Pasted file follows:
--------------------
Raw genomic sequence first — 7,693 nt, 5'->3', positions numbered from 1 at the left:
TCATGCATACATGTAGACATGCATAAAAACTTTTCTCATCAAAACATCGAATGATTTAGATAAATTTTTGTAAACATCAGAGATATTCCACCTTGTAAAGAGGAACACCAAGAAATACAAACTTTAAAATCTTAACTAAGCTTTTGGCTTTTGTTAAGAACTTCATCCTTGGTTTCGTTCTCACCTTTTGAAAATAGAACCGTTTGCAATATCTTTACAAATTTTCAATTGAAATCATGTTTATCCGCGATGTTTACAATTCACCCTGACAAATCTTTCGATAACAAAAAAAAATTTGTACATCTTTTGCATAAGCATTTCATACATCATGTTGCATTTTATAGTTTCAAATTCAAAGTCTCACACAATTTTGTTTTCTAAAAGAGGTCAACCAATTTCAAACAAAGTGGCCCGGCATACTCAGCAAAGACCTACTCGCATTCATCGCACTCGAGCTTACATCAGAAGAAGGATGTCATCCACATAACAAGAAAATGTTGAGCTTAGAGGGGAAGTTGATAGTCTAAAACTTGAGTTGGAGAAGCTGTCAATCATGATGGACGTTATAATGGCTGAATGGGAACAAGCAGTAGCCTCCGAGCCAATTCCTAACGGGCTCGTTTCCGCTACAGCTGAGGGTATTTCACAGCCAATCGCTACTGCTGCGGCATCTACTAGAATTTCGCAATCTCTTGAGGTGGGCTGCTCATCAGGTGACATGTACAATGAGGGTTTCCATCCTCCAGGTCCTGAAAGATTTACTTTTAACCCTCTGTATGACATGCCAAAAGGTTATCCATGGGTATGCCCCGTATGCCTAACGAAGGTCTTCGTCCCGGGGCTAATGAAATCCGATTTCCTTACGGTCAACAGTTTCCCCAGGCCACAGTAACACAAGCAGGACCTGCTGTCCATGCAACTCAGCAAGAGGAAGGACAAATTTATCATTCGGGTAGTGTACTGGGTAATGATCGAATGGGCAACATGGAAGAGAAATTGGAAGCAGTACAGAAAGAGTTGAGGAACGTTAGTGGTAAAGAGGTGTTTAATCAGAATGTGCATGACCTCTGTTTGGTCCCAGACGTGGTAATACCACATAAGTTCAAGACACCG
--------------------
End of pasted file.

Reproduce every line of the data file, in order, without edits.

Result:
Raw genomic sequence first — 7,693 nt, 5'->3', positions numbered from 1 at the left:
TCATGCATACATGTAGACATGCATAAAAACTTTTCTCATCAAAACATCGAATGATTTAGATAAATTTTTGTAAACATCAGAGATATTCCACCTTGTAAAGAGGAACACCAAGAAATACAAACTTTAAAATCTTAACTAAGCTTTTGGCTTTTGTTAAGAACTTCATCCTTGGTTTCGTTCTCACCTTTTGAAAATAGAACCGTTTGCAATATCTTTACAAATTTTCAATTGAAATCATGTTTATCCGCGATGTTTACAATTCACCCTGACAAATCTTTCGATAACAAAAAAAAATTTGTACATCTTTTGCATAAGCATTTCATACATCATGTTGCATTTTATAGTTTCAAATTCAAAGTCTCACACAATTTTGTTTTCTAAAAGAGGTCAACCAATTTCAAACAAAGTGGCCCGGCATACTCAGCAAAGACCTACTCGCATTCATCGCACTCGAGCTTACATCAGAAGAAGGATGTCATCCACATAACAAGAAAATGTTGAGCTTAGAGGGGAAGTTGATAGTCTAAAACTTGAGTTGGAGAAGCTGTCAATCATGATGGACGTTATAATGGCTGAATGGGAACAAGCAGTAGCCTCCGAGCCAATTCCTAACGGGCTCGTTTCCGCTACAGCTGAGGGTATTTCACAGCCAATCGCTACTGCTGCGGCATCTACTAGAATTTCGCAATCTCTTGAGGTGGGCTGCTCATCAGGTGACATGTACAATGAGGGTTTCCATCCTCCAGGTCCTGAAAGATTTACTTTTAACCCTCTGTATGACATGCCAAAAGGTTATCCATGGGTATGCCCCGTATGCCTAACGAAGGTCTTCGTCCCGGGGCTAATGAAATCCGATTTCCTTACGGTCAACAGTTTCCCCAGGCCACAGTAACACAAGCAGGACCTGCTGTCCATGCAACTCAGCAAGAGGAAGGACAAATTTATCATTCGGGTAGTGTACTGGGTAATGATCGAATGGGCAACATGGAAGAGAAATTGGAAGCAGTACAGAAAGAGTTGAGGAACGTTAGTGGTAAAGAGGTGTTTAATCAGAATGTGCATGACCTCTGTTTGGTCCCAGACGTGGTAATACCACATAAGTTCAAGACACCG